We have mentioned the shift towards a collaborative approach in enterprise IT before, and the same goes for enterprise cloud apps – which are all about collecting and sharing big data to drive efficiency.
Cloud app success stories include Salesforce, which helps companies to manage their relationships with customers, and Opower, which ‘combines a cloud-based platform, big data, and behavioral science, to help utilities around the world reduce energy consumption.’ Box, a file synchronisation app similar to OneDrive and Google Drive, has been named a leader in Gartner’s ‘Magic Quadrant’ for enterprise file synchronisation and sharing.
According to Nicholas McQuire of Apps Tech News, Microsoft is one to watch: “2015 will show us how successful Microsoft will be as a player in enterprise mobile app development…it wouldn’t surprise me if we see an acquisition by the end of the year,” he says.
HP’s entrance into the mobility market and the partnership between Apple and IBM signals the growing potential for cloud apps. New, streamlined applications which are native to the mobile device form are moving towards real-time data, while the technology will be likely to have security baked-in to reflect increasing demands for privacy.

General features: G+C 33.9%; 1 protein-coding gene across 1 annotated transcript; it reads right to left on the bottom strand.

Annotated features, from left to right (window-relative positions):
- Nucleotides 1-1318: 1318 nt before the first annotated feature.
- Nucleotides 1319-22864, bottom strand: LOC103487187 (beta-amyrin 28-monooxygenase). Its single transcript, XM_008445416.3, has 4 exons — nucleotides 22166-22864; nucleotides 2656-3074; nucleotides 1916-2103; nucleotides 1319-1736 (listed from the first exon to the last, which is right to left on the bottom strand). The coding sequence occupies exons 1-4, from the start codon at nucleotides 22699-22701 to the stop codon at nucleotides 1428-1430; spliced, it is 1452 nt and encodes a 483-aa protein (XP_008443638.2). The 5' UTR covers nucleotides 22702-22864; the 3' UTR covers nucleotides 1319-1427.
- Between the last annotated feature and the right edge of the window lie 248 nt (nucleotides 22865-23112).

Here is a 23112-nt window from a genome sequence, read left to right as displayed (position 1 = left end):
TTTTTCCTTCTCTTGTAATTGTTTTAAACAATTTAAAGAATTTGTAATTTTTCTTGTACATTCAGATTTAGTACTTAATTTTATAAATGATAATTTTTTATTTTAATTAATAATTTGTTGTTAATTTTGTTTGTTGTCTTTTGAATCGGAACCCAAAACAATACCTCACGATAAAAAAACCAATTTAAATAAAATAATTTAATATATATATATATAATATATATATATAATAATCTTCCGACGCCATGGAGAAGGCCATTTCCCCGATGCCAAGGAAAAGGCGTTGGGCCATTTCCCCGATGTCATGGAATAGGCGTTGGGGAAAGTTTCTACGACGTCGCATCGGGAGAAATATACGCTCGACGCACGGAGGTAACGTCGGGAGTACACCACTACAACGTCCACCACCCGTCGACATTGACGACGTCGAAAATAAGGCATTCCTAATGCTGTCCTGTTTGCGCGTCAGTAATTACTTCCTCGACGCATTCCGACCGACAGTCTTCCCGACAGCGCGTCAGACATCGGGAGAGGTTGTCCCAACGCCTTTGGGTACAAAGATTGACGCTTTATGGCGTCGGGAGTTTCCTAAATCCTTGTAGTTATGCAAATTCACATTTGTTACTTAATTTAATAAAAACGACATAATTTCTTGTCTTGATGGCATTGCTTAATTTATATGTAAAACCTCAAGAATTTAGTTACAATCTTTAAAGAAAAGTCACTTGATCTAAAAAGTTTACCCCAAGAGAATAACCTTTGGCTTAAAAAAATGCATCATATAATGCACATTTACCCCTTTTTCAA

Investors are keen to get involved amidst predictions for the new era of industry-focused cloud applications. Last year, important deals were brokered: VMware bought AirWatch in January, and Google acquired Divide in May. There is still plenty of scope for mobile applications to thrive amongst business users – often, consumer technology can mutate into great applications for enterprise. For example, the Facebook model metamorphosed into the social network for business, Yammer.
Red Hat’s Cathal McGloin predicts further opportunities for Platform-as-a-Service (PaaS). An example of this is IBM’s project in association with German healthcare organisation Diabetizer, a cloud-based application to improve care for diabetes sufferers using Bluemix – a PaaS powered by a global cloud platform. It can achieve this by aggregating nutritional and blood sugar data from multiple sources to create a centralised portal, thus providing diabetics with the information to manage their health more effectively.
Diabetizer’s founder, Robin Hrassnigg, said: “Combining this centralized data with powerful analytics, we’re giving the millions of diabetes sufferers around the world the opportunity for greater mobility, more accurate treatment and more freedom from constant calculations and data logging.”
It is predicted that new innovations will seek to further minimise input time, and budding cloud apps for enterprise will continue to emerge. There are real possibilities for these advances to smooth the cogs of business and productivity, as well as our day-to-day routines.